Akufo-Addo: Piracy, Terrorism Rife in ECOWAS Nations

· Urges member states to contribute to $1bn security fund
· Calls for more commitment to the fight against terrorism

Michael Olugbode in Abuja

The Chairman of ECOWAS Heads of State and Government, Nana Akufo-Addo yesterday lamented that terrorism and piracy “are still major challenges to the member states.”

Akufo-Addo, also the President of Ghana, pleaded with the member nations to continue to contribute financially towards the $1 billion ECOWAS Regional Security Fund (ERSF).

He made this appeal at the 58th Ordinary Summit of the ECOWAS Authority of Heads of States and Government virtually held yesterday, seeking more commitments towards the fight against terrorism and piracy in the West Africa sub-region.

At the summit, Akufo-Addo said the sub-region had preserved and strengthened the gains of regional integration, particularly in the area of consolidating democracy, pursuing the free movement of goods, and developing economic infrastructure.

He lamented that terrorism and piracy continued “to be major challenges. We continue to face critical security challenges with deadly terrorist attacks in Mali, northeastern Nigeria, Burkina Faso, and Niger.

“I reaffirm our strongest condemnation of these attacks in our region and community, and deplore the activities of these criminal, terrorist groups. We sympathise and extend our deep condolences to affected countries and the families of the victims.”

He, however, said the development “reinforces the conviction of the ECOWAS leaders. We must pursue, even more vigorously, the actions we have begun, with the rapid implementation of the decisions of our Extraordinary Summit on Terrorism, held on 14th September 2019.

“This concerted effort, which must be a major priority objective of the community, is the best way for us to collectively address the security challenge, and give ourselves the means to ensure the security of the populations of our community. Our dignity and our sovereignty are at stake.”

Akufo-Addo called on member nations to continue to contribute financially towards the $1 billion ECOWAS Regional Security Fund (ERSF).

He said raising the fund, created in support of the 2020-2024 Anti-Terrorism Action Plan, has to be a high priority for all because “it enables us to act independently in this crisis.”

“We also need to engage in the growing menace to the maritime security of our region. Acts of piracy and maritime destabilisation are on rapid increase in the Gulf of Guinea, illustrated by the data, which indicate a 40% rise in pirate activities in the Gulf in 2020 over 2019. This calls for a strong regional response.”

On the critical issue of the single currency for the community, the ECOWAS chairman disclosed that member states had agreed on a revised convergence policy, about which a report would be presented to them at the meeting.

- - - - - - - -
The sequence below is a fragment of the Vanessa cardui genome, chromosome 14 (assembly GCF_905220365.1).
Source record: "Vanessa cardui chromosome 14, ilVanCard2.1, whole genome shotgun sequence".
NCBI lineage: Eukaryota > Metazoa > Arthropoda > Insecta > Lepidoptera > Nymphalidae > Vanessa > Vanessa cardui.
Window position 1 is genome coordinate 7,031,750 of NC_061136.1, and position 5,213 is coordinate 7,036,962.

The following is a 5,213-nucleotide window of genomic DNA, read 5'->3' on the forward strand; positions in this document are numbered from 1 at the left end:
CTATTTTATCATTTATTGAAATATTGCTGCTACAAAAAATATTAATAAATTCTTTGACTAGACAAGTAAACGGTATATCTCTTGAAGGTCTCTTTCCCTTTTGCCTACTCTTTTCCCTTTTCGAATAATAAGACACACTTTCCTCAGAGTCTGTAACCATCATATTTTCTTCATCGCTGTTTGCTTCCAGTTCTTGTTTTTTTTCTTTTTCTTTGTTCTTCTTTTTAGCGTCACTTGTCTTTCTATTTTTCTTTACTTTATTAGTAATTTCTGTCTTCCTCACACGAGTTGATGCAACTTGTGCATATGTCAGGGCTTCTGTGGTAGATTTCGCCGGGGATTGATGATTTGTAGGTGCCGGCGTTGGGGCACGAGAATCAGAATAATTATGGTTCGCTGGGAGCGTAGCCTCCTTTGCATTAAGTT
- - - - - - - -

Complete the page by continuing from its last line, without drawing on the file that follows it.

He added: “I am of the view that the difficulties involved in meeting the convergence criterion should not stand in the way of the rapid establishment of a payment and settlement system in ECOWAS, which will enable a rapid expansion of trade and investment in the community. We will receive, at this Summit, a report on progress on this matter.”

Also at the summit, the Special Representative of the Secretary-General and Head of the United Nations Office for West Africa and the Sahel, Mohamed Ibn Chambas said electoral and indeed political processes anchored on consensus and inclusiveness with full participation of women and youth could significantly contribute to prevent conflicts and address some of the peace and security challenges in the sub-region.

He said most presidential elections conducted in the sub-region were generally successful but with some disagreements and tensions, sometimes leading to violence and the loss of lives.

He said: “This is a demonstration that elections continue to be a source of conflict, and violence, principally due to the lack of consensus in addressing contentious issues around them.

“It is therefore crucial to ensure that in the post-electoral phase, dialogue is prioritized to resolve political differences and build consensus and ensure inclusiveness in governance.

“I am very encouraged by the positive signs and initiatives already taken in some of the concerned countries

“As several other countries prepare for various elections in the coming months, including presidential elections in Benin, Cape Verde, The Gambia; and Niger (second round); legislative elections in Cape Verde, Côte d’Ivoire, and a constitutional referendum in The Gambia, the United Nations will continue to collaborate closely with ECOWAS and other partners, to support the efforts of these countries to ensure that these polls contribute in the consolidation of democracy in the sub-region.”

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